Unicorns are the new princesses, but where’s the new pink?
Jennifer O’Connell: Gender neutrality is all very well, but children want to fit in at school
Education is about broadening the mind, but school is often about narrowing the horizons: wearing a uniform, obeying the rules, discovering that society and your classmates have expectations for you. Photograph: Getty
“Is it a boy or a girl?” the helpful woman in the bookshop asks.
I’m at a loss. There is no small human of any description nearby. I look down. Yes, fine, I’ve put on a few pounds over the holidays, but I think that remains a private matter between me and the bathroom scales. She tries again. “Boy or girl?”
“That one is for a girl,” I say. “This one is for a boy. But don’t they get the same books?”
Oh yes, she says, returning to the book list. “But I need to know what colour geometry set to give them. And then there are the hardback notebooks,” she explains. “They come in pink and blue too.”
“I see,” I say, even though I don’t. Is this what we’re reduced to: colour coding geometry sets so that our offspring never labour under even a nanosecond’s misapprehension – not even in the midst of getting to grips with Pythagoras’s Theorem – that they might have evolved from the same humanoid ancestors?
Doing the big back-to-school shop means making swathes of small decisions about where you stand on the gender identity spectrum. Backpacks. Pencil cases. Everything that goes into them. It is all pink or blue, cupcakes or sharks, Sparkling or X-tra Strong.
Smiggle, the under-12’s equivalent of a crack den, has pencil cases that come with cupcakes and kittens, or shaped like handbags; or ones decorated with explosions and aliens complete with pop-up miniature foosball tables. I’m willing to bet there are girls who headed off to school with the pencil case that transforms into a tiny basketball court – because who wouldn’t want one of those? But I bet there aren’t too many boys who trotted in with the Envy handbag-themed one embossed with cupcakes and cats, no matter how much they might hanker after one.
There is a growing interest among parents in letting children break out of these dull, restrictive, binary choices. I wrote recently about parents who resisting letting gender define their children. Some people online were horrified at the suggestion that boys and girls might not actually be all that different, beyond what’s in their pants. Still, even to the most liberal parents, “gender neutral” still often means girls shopping in the boys’ department. In a society which still equates masculinity with success and achievement, it rarely means boys choosing a pink cupcake pencil case.
Any minute now, she’s going to put the pencil cases on the floor and give them an exploratory kick. Or ask the salesperson about mileage or carbon emissions
Later, I bring the four-year-old, who will have started big school by the time you read this (What? My contact lens just went adrift), to buy her first lunchbox. She has never expressed an interest in princesses or pink. She is a child of liberal Ireland and a triumph of the resident 12-year-old radical feminist’s careful tutelage. She likes red, ninjas and animals. She has ambitions to be an orphan some day.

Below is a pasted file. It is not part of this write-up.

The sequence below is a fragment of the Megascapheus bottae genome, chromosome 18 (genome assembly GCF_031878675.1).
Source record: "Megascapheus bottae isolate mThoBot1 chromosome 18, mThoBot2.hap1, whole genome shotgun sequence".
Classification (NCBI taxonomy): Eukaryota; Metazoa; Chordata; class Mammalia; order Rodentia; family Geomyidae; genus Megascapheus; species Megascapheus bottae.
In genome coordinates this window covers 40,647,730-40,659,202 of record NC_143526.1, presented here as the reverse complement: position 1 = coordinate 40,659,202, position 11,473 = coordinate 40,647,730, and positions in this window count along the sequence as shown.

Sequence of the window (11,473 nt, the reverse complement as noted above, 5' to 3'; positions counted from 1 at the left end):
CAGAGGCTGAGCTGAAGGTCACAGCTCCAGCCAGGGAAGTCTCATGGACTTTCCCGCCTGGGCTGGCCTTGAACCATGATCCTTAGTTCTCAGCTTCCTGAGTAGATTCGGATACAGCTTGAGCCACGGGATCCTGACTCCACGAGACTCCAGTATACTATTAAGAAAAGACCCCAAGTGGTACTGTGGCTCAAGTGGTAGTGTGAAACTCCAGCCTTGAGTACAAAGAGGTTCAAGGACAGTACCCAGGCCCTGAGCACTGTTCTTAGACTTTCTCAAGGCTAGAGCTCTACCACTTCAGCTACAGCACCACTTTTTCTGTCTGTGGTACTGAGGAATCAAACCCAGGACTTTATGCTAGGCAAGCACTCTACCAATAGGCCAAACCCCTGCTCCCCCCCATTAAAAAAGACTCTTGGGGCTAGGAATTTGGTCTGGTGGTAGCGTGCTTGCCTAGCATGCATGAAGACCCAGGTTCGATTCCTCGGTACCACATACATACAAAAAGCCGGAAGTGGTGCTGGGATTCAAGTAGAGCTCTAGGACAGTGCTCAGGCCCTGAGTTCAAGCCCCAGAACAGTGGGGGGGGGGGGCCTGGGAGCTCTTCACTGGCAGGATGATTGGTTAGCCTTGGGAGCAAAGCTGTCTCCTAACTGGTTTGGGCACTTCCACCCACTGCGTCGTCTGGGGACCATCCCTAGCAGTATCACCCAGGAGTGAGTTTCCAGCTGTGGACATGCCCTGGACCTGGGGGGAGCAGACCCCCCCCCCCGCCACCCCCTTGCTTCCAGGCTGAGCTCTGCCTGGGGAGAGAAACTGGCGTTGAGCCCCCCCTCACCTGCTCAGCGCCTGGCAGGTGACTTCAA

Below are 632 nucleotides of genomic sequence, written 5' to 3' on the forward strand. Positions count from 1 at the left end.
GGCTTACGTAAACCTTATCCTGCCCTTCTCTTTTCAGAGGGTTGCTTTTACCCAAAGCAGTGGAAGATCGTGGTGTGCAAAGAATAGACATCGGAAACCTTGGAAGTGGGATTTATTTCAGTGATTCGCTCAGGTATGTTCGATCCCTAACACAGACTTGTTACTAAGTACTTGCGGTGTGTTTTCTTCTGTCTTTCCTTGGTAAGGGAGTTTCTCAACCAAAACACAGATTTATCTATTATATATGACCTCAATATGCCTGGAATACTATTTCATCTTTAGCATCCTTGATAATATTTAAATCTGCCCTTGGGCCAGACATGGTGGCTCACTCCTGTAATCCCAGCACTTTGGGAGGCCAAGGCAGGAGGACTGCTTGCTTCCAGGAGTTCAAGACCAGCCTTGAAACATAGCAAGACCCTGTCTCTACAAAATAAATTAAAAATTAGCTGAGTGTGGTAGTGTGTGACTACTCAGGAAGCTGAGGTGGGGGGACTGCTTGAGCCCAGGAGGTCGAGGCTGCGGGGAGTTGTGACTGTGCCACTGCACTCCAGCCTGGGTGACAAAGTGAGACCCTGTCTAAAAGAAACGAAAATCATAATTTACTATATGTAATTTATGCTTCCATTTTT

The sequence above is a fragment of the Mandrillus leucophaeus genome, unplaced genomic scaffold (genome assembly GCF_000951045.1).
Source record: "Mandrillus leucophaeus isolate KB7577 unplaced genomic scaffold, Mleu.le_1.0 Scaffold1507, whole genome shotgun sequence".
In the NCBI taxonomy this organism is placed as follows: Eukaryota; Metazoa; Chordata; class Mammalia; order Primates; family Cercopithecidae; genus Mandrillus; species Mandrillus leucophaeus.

There are dinosaur lunchboxes in Dunnes, shark ones, unicorn ones and an unexciting one with hearts. She picks up the unicorn one, then puts it down, and goes for the hearts one. She plays with the zips. She gives them a shake. Any minute now, she’s going to put them on the floor and give them an exploratory kick. Or ask the salesperson about mileage or carbon emissions. What about the dinosaur one, I wonder.
“No way,” she says scornfully. “That’s for boys.” She goes for the unicorn. And then she chooses a unicorn coat to match.
Responding to demand
See, it’s nature, someone always says at this point, and there’s no point resisting; retailers are only responding to demand; boys are born with an abiding love of blue and girls are genetically programmed to like pink. Princesses are coded into their DNA. Nonsense. For a start, princesses are so 2015; unicorns are the new princesses. Secondly, what’s coded into every child’s DNA is a survival instinct that translates into a desire to fit in.
This is how it begins, I think, with a small girl briskly swinging her pink lunchbox, imagining she’s on her way to a very important meeting about the unicorn derivatives market. Not the pink obsession – which I don’t mind – but the need to bend and fold and twist herself into new shapes so that she doesn’t stand out. Education is about broadening the mind, but school is often about narrowing the horizons: wearing a uniform, fitting in, obeying the rules, discovering that society and your classmates have expectations for you, and finding yourself keen to please. Gender is just the most defining of those expectations. That’s partly why parents baulk at the first day of school, while children skip in. We know this is the last time, for a while, that our children will have such a strong sense of who they really are, and they’ll spend years trying to find it again.
At the four-year-old’s induction day, the principal stresses that there is no focus on labels, no uniform, no need for a schoolbag or pencil case yet. In this school, she says, your child will learn two important things: to read, and to swim. I feel instantly better. But there’s definitely something wrong with my contact lens.